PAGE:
Margin Call (15)

Film

Thrillers

El precio de la codicia

El precio de la codicia © Walter Thomson, Walter Thomson

Time Out rating:

<strong>Rating: </strong><span class='lf-avgRating'>3</span>/5

User ratings:

<strong>Rating: </strong><span class='lf-avgRating'>3</span>/5
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Time Out says

Tue Jan 10 2012

Margin call indeed. American debut feature director JC Chandor’s take on the 2008 economic meltdown is an ambiguous beast, melding bullpen drama, forensic procedural and moral hazard in its account of a Wall Street investment bank’s long, dark night of the soul at the start of the crisis. Chandor proffers a cross-section of a Lehman Brothers-esque company as the realisation dawns that sub-prime speculation has brought the market to an ominous tipping point. From Zachary Quinto’s low-level whizz kid, who raises the alarm, we go up via middle-rankers Paul Bettany, Kevin Spacey, Demi Moore and Stanley Tucci to dark lord Jeremy Irons, with whom the buck might literally stop.

The performances are as meaty as you’d hope, and the script offers plenty of pseudo-Mamet jostling and the kind of procedural niceties that make, say, James B Stewart’s business articles for the New Yorker so compellingly accessible. Missing, however, are the outsider eye and moral perspective of, for example, John Lanchester’s writing about the crisis. ‘Margin Call’ presents Wall Street on its own terms even in meltdown – not uncritically but claustrophobically, like a Mob movie indifferent to victims of crime. It’s unclear whether the picture realises how bitter a taste this leaves.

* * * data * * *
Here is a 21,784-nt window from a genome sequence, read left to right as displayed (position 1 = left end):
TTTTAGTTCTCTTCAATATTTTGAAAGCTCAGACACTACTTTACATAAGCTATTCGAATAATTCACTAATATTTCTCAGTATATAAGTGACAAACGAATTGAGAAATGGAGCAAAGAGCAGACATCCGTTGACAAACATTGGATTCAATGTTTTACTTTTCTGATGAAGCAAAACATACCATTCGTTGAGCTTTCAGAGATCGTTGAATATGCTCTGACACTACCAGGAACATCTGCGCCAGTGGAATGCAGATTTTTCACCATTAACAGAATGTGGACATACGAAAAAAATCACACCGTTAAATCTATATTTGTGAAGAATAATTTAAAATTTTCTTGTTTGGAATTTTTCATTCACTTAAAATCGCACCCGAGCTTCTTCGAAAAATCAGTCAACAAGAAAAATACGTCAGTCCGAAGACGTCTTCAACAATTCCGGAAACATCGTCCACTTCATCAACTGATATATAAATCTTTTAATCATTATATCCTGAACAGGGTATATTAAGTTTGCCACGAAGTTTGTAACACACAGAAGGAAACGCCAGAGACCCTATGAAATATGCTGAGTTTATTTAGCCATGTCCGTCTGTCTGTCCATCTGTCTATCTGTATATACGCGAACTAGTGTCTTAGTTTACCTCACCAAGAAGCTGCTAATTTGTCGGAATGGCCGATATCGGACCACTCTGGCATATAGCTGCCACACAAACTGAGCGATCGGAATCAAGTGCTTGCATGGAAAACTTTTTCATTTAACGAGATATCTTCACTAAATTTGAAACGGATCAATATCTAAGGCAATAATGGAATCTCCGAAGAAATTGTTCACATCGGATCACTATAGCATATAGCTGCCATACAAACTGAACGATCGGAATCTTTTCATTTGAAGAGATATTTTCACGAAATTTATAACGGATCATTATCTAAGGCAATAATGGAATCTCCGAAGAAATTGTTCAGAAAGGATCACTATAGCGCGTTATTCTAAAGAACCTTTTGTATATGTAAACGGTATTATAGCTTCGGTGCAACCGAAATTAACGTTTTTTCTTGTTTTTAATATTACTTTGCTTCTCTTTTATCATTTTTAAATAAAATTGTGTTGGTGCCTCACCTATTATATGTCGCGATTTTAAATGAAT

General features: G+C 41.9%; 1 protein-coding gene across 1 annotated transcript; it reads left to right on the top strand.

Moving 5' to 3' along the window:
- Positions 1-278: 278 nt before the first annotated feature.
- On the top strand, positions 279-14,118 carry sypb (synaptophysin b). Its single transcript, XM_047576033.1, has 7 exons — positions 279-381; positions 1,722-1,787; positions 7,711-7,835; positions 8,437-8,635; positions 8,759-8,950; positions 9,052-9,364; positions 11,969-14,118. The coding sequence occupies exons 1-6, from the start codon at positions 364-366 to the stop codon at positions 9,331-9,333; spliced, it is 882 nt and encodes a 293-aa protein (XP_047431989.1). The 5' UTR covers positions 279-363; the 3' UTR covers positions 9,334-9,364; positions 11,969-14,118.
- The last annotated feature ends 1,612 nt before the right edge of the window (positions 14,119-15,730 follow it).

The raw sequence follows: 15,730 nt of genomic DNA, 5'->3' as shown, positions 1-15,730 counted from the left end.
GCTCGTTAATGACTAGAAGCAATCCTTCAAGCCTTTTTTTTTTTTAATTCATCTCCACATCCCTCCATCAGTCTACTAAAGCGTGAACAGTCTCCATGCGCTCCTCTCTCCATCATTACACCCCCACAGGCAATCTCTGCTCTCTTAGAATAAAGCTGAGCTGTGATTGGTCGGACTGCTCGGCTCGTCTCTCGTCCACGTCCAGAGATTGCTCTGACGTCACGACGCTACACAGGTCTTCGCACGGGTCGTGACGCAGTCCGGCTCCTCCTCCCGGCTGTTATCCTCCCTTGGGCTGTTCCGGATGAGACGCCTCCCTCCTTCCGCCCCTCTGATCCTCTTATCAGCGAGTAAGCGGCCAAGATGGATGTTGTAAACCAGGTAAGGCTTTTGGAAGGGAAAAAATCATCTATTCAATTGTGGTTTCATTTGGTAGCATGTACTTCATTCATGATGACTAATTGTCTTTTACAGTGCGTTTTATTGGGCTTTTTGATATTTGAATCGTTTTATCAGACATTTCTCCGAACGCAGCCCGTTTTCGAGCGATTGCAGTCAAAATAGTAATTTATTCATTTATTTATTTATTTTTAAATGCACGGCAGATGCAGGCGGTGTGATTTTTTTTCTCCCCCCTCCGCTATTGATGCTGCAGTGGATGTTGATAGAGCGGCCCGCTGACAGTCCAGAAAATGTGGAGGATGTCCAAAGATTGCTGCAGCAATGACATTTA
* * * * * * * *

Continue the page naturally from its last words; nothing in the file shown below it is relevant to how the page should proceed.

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Release details

Rated:

15

UK release:

Fri Jan 13, 2012

Duration:

107 mins

Cast and crew

Cast:

Kevin Spacey, Will Emerson, Paul Bettany, Jeremy Irons

Director:

JC Chandor

Screenwriter:

Zachary Quinto

Users say

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<strong>Rating: </strong><span class='lf-avgRating'>0</span>/5

Average User Rating

3.7 / 5

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  • 1 star:0
LiveReviews|12
1 person listening
Nino H

the relationships between the characters at different levels of the hierarchy are fascinating and together with the cold-bloodedness there is a surprising amount of warmth in their interactions (spacey towards underlings and unnamed staff, irons towards spacey...). spacey lets it be known that he is conscious of the huge personal cost of the company's actions, if not to to the general public, then at least to other traders in and outside the firm. despite being cold and ruthlessly decisive in his decisions, irons is warm in his dealings with employees (i could listen to that majestic leonine voice all day) and far from a simple character. in showing a second or even third side to the trader, this film easily surpasses Wall Street or Wolf of Wall Street. Definitely worth watching